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Evidence on Growth, Increasing Returns and the Extent of the Market

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  • Alberto F. Ades
  • Edward L. Glaeser

Abstract

We examine two sets of economies, (19th century U.S. states and 20th century less developed countries) where growth rates are positively correlated with initial levels of development to document how these dynamic increasing returns operate. We find that open economies do not display a positive connection between initial levels and later growth; instead, closed economies do display this positive correlation (i.e. divergence). This evidence suggests that increasing returns operate by expanding the extent of the market (as in the big push theories of Murphy, Shleifer and Vishny (1989)). For U.S. states, we also find that larger markets enhance growth by increasing the division of labor. Among LDCs, while more diversified production increases growth, diversification is negatively associated with openness for the poorest economies (as in the quality ladder theories of Boldrin and Scheinkman (1988), Young (1991) and Stokey (1991)). However, and despite the negative effect that openness has on the diversity of production and, thus, on growth, we find that openness still substantially increases growth for these poorer economies.

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Paper provided by National Bureau of Economic Research, Inc in its series NBER Working Papers with number 4714.

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Date of creation: Apr 1994
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Publication status: published as Quarterly Journal of Economics, Vol. 114, no. 3 (August 1999): 1025-1045.
Handle: RePEc:nbr:nberwo:4714

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  1. Mankiw, N Gregory & Romer, David & Weil, David N, 1992. "A Contribution to the Empirics of Economic Growth," The Quarterly Journal of Economics, MIT Press, MIT Press, vol. 107(2), pages 407-37, May.
  2. Nancy L. Stokey, 1990. "Human Capital, Product Quality, And Growth," NBER Working Papers 3413, National Bureau of Economic Research, Inc.
  3. Murphy, Kevin M. & Shleifer, Andrei & Vishny, Robert W., 1989. "Industrialization and the Big Push," Scholarly Articles 3606235, Harvard University Department of Economics.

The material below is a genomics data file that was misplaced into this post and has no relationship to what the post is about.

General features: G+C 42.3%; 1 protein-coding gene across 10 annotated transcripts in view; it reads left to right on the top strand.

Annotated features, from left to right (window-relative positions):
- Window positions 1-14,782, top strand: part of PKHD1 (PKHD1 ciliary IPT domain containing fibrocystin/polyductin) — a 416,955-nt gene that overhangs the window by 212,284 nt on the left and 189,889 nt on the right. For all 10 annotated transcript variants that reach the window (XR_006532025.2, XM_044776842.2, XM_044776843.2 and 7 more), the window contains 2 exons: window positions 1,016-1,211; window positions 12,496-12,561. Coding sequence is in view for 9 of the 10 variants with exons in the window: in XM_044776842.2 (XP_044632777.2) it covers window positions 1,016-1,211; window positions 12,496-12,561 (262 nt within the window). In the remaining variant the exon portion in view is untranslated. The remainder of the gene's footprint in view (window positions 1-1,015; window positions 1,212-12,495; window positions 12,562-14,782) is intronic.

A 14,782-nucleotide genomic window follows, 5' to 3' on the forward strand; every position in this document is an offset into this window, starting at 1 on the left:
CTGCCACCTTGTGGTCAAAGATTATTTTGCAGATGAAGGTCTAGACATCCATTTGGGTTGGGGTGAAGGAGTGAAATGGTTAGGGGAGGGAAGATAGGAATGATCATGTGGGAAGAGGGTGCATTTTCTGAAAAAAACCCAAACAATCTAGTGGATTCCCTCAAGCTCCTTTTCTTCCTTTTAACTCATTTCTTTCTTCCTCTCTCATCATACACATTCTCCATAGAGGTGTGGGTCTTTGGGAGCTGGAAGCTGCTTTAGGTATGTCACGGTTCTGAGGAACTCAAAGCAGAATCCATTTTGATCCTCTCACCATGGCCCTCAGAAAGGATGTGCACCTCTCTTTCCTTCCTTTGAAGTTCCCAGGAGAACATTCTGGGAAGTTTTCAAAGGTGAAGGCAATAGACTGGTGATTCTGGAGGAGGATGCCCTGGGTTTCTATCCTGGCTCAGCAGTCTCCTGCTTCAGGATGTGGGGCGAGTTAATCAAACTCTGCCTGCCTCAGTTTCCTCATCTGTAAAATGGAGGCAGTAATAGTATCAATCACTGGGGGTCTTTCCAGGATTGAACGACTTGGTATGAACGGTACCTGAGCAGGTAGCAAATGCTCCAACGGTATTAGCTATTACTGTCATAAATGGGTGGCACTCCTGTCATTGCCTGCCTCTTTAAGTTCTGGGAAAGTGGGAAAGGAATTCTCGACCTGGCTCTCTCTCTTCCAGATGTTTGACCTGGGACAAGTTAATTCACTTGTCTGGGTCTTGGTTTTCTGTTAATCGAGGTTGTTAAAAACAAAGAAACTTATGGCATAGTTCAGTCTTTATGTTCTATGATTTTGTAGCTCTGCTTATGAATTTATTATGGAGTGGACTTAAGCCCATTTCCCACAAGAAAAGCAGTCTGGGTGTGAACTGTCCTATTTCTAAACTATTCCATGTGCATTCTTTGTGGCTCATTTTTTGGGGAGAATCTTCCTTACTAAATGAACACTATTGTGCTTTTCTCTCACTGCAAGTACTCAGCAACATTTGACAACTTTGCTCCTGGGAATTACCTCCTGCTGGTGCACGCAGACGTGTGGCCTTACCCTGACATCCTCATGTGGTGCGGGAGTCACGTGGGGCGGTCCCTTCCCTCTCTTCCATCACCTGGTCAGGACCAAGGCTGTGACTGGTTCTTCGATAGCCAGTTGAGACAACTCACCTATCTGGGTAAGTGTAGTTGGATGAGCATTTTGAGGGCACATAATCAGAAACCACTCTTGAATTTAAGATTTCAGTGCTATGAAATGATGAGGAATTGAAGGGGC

4. Glaeser, E.L. & Scheinkman, J.A., 1993. "Economic Growth in a Cross-Section of Cities," Harvard Institute of Economic Research Working Papers 1645, Harvard - Institute of Economic Research.
  5. Sergio T. Rebelo, 1990. "Long Run Policy Analysis and Long Run Growth," NBER Working Papers 3325, National Bureau of Economic Research, Inc.
  6. Glaeser, Edward L & Hedi D. Kallal & Jose A. Scheinkman & Andrei Shleifer, 1992. "Growth in Cities," Journal of Political Economy, University of Chicago Press, University of Chicago Press, vol. 100(6), pages 1126-52, December.
    • Edward L. Glaeser & Hedi D. Kallal & Jose A. Scheinkman & Andrei Shleifer, 1991. "Growth in Cities," NBER Working Papers 3787, National Bureau of Economic Research, Inc.
    • Glaeser, Edward Ludwig & Kallal, Hedi D. & Scheinkman, Jose A. & Shleifer, Andrei, 1992. "Growth in Cities," Scholarly Articles 3451309, Harvard University Department of Economics.
  7. Barro, Robert J, 1991. "Economic Growth in a Cross Section of Countries," The Quarterly Journal of Economics, MIT Press, MIT Press, vol. 106(2), pages 407-43, May.
  8. Young, Allyn A., 1928. "Increasing Returns and Economic Progress," History of Economic Thought Articles, McMaster University Archive for the History of Economic Thought, McMaster University Archive for the History of Economic Thought, vol. 38, pages 527-542.
  9. Romer, Paul M, 1986. "Increasing Returns and Long-run Growth," Journal of Political Economy, University of Chicago Press, University of Chicago Press, vol. 94(5), pages 1002-37, October.
  10. Krugman, Paul & Elizondo, Raul Livas, 1996. "Trade policy and the Third World metropolis," Journal of Development Economics, Elsevier, Elsevier, vol. 49(1), pages 137-150, April.
  11. Glaeser, Edward L., 1994. "Why does schooling generate economic growth?," Economics Letters, Elsevier, Elsevier, vol. 44(3), pages 333-337.
  12. Michele Boldrin & Jose A. Scheinkman, 1988. "Learning-By-Doing, International Trade and Growth: A Note," UCLA Economics Working Papers, UCLA Department of Economics 462, UCLA Department of Economics.
  13. Alwyn Young, 1991. "Learning by Doing and the Dynamic Effects of International Trade," NBER Working Papers 3577, National Bureau of Economic Research, Inc.
  14. Lucas, Robert Jr., 1988. "On the mechanics of economic development," Journal of Monetary Economics, Elsevier, Elsevier, vol. 22(1), pages 3-42, July.
  15. Young, Alwyn, 1991. "Learning by Doing and the Dynamic Effects of International Trade," The Quarterly Journal of Economics, MIT Press, MIT Press, vol. 106(2), pages 369-405, May.
  16. Krugman, Paul, 1991. "Increasing Returns and Economic Geography," Journal of Political Economy, University of Chicago Press, University of Chicago Press, vol. 99(3), pages 483-99, June.
  17. Alberto F. Ades & Edward L. Glaeser, 1994. "Trade and Circuses: Explaining Urban Giants," NBER Working Papers 4715, National Bureau of Economic Research, Inc.
  18. J. Bradford De Long, . "Productivity Growth, Convergence, and Welfare: Comment," J. Bradford De Long's Working Papers _129, University of California at Berkeley, Economics Department.
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